Tabloid news media show little or no mercy when covering scandals, sex, crime, corruption, disasters, faultlines and such other ingredients they hanker after with persistence. Keyhole journalism is what some critics describe stories containing sex and other scandals. Criminals serving jail sentences are known to have been given large sums of money for exclusive stories that fire tabloid interests and fuel public imagination in a process that critics of tabloid practices call “journalism pandering to the baser instincts” of some sections.
Sqabbles among celebrities are rich fodder for the tabloid that does not have the slightest hesitation in making mincemeat of the image and reputation of those in focus. Probably, the British tabloids have set the benchmark of the extreme extent they travel to when it comes to obtaining the type of information they are after so relentlessly. Interestingly, the largest-selling tabloid since several decades, The Sun, is owned by the world’s biggest media tycoon, Rupert Murdoch who also owns The Times, Britain’s most prestigious and frequently quoted broadsheet daily.
In 1969, he purchased the News of the World, which started in 1843 but folded up in 2011 when a probe revealed the excesses it was involved in while employing unlawful means and tapping private phones to obtain bits of information at the expense of the personal tragedy of its targets.
Indian writer Sashi Tharoor recently commented: “Welcome to India’s extraordinary media environment, in which the Fourth Estate serves as witness, prosecutor, judge, jury, and executioner. With far too many channels competing 24/7 for the same sets of eyeballs and target rating points, television news has long since abandoned any pretense of providing a public service, and instead blatantly privileges sensation over substance…This erosion of professional standards has too often made newspapers willing accomplices of purveyors of manipulated ‘leaks’ and malicious allegations.”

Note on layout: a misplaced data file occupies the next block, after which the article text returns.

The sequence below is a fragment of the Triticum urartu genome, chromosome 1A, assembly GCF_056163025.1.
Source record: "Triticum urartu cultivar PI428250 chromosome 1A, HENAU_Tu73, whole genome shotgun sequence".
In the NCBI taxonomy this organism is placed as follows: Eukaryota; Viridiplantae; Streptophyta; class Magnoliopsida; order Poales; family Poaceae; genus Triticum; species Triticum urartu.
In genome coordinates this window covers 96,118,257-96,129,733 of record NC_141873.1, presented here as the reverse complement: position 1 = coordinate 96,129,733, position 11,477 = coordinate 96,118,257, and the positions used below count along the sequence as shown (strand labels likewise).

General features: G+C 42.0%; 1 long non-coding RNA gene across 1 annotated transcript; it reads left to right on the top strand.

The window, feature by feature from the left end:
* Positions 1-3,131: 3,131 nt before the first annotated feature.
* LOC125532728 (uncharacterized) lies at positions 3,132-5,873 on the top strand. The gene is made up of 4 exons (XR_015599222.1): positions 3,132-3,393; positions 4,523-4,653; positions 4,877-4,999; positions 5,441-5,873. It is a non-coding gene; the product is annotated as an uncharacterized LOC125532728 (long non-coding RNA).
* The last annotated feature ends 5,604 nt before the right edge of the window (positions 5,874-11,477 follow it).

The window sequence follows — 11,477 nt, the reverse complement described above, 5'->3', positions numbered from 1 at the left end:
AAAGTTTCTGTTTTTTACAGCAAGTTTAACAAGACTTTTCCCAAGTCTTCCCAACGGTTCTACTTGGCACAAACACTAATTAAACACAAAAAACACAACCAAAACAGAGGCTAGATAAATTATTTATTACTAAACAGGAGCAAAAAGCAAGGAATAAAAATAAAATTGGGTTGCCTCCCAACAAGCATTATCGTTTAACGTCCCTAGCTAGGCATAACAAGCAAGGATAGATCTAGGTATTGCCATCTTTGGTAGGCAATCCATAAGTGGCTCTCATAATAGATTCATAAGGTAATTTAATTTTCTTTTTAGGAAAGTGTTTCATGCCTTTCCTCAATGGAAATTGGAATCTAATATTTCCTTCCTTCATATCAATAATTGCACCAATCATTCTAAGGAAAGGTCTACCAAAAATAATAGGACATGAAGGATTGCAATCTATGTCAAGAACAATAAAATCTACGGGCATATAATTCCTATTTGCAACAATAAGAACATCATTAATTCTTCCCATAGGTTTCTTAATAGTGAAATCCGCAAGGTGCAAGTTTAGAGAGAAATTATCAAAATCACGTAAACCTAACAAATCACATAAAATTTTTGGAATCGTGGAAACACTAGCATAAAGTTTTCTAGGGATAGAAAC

Tabloid journalism tries to reach large masses even if it might mean tormenting and humiliating a select few at a time. In an interview to the latest issue of the Madhupark monthly, noted author Taran Nath Sharma said: “There is a big difference between writing for creating hallaballoo and writing for winning people’s hearts”.
Greta Rana, one of the pioneer regular columnists since the 1970s in the print media, had this to say in the New Spotlight last week: “It seems that familiarity really can breed contempt. Nowadays there are journalists even whose remit is to dish out the dirt about famous people, or their families. They are aided and abetted quite often by family members who sometimes believe they are more deserving of the limelight than the family member of focus…The media barons, of course, love it when people in high places falter. Would they love it as much if it happened to them?”

Rana’s anguished query carries an obvious answer that audiences have experienced across also the Nepali media landscape. Individuals and institutions involved in or associated with the stage, screen (big/small) or cocktail circuit, among other avenues, perceive the public platform represented by the news media as not unsatisfactory as long as others are the target of the sharper edge of tabloid journalism in the name of “freedom of speech and media religion”. However, the tone and tune of the same lot takes a reverse turn, when a similar media slant of media focus is on them.